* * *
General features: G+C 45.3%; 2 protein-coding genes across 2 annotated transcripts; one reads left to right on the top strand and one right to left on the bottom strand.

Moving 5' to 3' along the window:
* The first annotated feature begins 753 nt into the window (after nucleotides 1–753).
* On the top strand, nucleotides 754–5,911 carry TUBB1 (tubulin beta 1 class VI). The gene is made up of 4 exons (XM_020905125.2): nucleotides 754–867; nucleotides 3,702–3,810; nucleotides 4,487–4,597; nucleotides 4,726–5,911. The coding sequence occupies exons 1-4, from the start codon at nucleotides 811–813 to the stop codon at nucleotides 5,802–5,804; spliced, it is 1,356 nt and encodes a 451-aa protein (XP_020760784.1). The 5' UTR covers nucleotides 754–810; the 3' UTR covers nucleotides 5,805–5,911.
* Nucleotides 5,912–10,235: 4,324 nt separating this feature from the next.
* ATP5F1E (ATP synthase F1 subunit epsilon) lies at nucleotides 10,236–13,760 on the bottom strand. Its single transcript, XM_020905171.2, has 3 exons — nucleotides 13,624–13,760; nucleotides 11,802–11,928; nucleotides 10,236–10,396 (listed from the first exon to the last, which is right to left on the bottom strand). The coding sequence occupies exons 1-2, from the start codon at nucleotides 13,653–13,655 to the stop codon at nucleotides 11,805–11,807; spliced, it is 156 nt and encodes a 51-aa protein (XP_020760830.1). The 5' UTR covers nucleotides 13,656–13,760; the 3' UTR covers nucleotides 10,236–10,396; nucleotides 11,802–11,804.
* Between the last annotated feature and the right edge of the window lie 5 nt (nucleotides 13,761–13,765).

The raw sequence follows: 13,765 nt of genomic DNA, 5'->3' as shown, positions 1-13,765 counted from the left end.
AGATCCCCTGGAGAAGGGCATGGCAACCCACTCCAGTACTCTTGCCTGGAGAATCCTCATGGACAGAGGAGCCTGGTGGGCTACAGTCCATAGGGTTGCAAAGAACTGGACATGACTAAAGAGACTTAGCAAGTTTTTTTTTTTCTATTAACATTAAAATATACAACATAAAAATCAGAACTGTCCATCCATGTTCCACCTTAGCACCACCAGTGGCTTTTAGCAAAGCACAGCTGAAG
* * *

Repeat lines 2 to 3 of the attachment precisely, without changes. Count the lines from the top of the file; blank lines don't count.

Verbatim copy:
Moving 5' to 3' along the window:
* The first annotated feature begins 753 nt into the window (after nucleotides 1–753).